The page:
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N2 - Objective: Most prior studies on aggressive end-of-life care in older patients with cancer have accounted for social determinants of health (e.g., race, income, and education), but rarely for multimoribidity (MM). In this study, we examine the association between end-of-life care and each of the social determinants of health and MM, hypothesizing that higher MM is associated with less aggressive care. Methods: From the linked 1991-2008 Health and Retirement Study, Medicare data, and the National Death Index, we identified fee-for-service patients age ≥. 66. years who died from cancer (n=835). MM was defined as the occurrence or co-occurrence of chronic conditions, functional limitations, and/or geriatric syndromes. Aggressive care was based on claims-derived measures of receipt of cancer-directed treatment in the last two weeks of life; admission to the hospital and/or emergency department (ED) within the last month; and in-hospital death. We also identified patients enrolled in hospice. In multivariable logistic regression models, we analyzed the associations of interest, adjusting for potential confounders. Results: While 61.2% of the patients enrolled in hospice, 24.6% underwent cancer-directed treatment; 55.1% were admitted to the hospital and/or ED; and 21.7% died in the hospital. We observed a U-shaped distribution between income and in-hospital death. Chronic conditions and geriatric syndromes were associated with some outcomes, but not with others. Conclusions: To improve quality end-of-life care and curtail costs incurred by dying patients, relevant interventions need to account for social determinants of health and MM in a nuanced fashion.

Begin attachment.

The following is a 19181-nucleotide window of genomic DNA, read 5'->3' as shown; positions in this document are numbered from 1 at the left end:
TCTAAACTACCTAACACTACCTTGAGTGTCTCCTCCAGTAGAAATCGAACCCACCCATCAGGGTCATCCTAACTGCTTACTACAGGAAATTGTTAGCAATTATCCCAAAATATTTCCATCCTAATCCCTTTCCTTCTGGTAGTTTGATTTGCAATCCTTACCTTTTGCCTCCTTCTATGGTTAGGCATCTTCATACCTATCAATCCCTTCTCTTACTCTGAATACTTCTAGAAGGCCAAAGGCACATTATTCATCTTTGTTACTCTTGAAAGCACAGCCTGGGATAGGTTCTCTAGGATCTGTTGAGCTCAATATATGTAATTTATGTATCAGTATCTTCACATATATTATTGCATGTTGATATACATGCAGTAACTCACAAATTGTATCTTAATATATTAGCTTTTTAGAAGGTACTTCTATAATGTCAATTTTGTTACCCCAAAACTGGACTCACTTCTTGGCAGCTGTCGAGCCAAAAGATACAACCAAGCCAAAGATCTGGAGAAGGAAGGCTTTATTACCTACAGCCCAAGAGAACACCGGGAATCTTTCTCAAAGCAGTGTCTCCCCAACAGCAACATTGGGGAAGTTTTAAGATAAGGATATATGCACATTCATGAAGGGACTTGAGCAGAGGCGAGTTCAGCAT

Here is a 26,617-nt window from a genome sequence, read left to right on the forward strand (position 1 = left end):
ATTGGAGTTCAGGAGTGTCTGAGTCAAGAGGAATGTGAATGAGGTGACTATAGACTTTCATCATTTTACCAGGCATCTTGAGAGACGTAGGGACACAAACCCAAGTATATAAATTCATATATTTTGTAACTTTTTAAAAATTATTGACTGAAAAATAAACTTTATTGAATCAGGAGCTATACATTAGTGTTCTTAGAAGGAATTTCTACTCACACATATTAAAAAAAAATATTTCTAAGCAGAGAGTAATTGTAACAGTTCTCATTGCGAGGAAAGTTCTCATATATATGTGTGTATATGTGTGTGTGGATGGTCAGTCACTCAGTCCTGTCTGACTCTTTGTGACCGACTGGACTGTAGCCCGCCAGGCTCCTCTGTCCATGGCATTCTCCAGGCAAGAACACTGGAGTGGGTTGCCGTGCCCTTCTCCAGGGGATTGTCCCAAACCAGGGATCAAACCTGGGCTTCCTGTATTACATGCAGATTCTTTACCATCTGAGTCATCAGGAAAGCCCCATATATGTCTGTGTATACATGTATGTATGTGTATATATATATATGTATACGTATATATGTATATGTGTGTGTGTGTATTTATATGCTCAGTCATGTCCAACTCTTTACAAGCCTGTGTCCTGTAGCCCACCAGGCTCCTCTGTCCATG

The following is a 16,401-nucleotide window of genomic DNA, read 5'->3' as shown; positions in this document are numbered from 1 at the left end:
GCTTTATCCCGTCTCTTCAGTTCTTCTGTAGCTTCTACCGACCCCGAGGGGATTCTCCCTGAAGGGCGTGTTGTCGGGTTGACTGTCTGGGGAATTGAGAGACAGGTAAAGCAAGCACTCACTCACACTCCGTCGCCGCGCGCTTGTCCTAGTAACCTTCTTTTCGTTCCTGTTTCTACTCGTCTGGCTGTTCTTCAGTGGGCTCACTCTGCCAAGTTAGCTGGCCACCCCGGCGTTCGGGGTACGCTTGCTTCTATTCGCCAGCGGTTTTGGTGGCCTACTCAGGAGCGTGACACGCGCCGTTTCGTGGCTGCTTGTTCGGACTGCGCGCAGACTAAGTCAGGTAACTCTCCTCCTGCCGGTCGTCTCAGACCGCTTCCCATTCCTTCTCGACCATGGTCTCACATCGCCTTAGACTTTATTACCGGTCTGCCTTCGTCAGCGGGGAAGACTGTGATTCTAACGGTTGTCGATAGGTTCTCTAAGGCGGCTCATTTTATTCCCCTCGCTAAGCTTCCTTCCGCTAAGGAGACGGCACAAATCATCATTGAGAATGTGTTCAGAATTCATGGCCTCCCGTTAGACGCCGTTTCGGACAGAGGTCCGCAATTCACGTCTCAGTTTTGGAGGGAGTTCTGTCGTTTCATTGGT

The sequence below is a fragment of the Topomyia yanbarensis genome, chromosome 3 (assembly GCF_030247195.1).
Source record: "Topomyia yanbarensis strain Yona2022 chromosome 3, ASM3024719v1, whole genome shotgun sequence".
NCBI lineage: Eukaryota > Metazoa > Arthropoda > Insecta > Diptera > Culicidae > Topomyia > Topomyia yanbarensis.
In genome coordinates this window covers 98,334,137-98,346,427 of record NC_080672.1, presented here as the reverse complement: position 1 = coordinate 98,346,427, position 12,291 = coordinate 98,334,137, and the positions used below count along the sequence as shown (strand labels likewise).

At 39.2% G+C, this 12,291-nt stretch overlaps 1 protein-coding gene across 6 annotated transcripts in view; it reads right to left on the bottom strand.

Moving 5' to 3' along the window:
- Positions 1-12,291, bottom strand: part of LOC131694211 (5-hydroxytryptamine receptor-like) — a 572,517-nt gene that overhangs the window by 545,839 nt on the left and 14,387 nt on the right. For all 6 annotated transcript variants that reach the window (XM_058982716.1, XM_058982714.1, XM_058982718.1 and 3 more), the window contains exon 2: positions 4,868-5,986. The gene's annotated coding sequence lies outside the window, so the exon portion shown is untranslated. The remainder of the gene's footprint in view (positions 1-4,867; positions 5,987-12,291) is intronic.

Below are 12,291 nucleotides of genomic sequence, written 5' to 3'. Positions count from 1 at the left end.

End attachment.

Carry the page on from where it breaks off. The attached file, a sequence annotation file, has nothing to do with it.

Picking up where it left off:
AB - Objective: Most prior studies on aggressive end-of-life care in older patients with cancer have accounted for social determinants of health (e.g., race, income, and education), but rarely for multimoribidity (MM). In this study, we examine the association between end-of-life care and each of the social determinants of health and MM, hypothesizing that higher MM is associated with less aggressive care. Methods: From the linked 1991-2008 Health and Retirement Study, Medicare data, and the National Death Index, we identified fee-for-service patients age ≥. 66. years who died from cancer (n=835). MM was defined as the occurrence or co-occurrence of chronic conditions, functional limitations, and/or geriatric syndromes. Aggressive care was based on claims-derived measures of receipt of cancer-directed treatment in the last two weeks of life; admission to the hospital and/or emergency department (ED) within the last month; and in-hospital death. We also identified patients enrolled in hospice. In multivariable logistic regression models, we analyzed the associations of interest, adjusting for potential confounders. Results: While 61.2% of the patients enrolled in hospice, 24.6% underwent cancer-directed treatment; 55.1% were admitted to the hospital and/or ED; and 21.7% died in the hospital. We observed a U-shaped distribution between income and in-hospital death. Chronic conditions and geriatric syndromes were associated with some outcomes, but not with others. Conclusions: To improve quality end-of-life care and curtail costs incurred by dying patients, relevant interventions need to account for social determinants of health and MM in a nuanced fashion.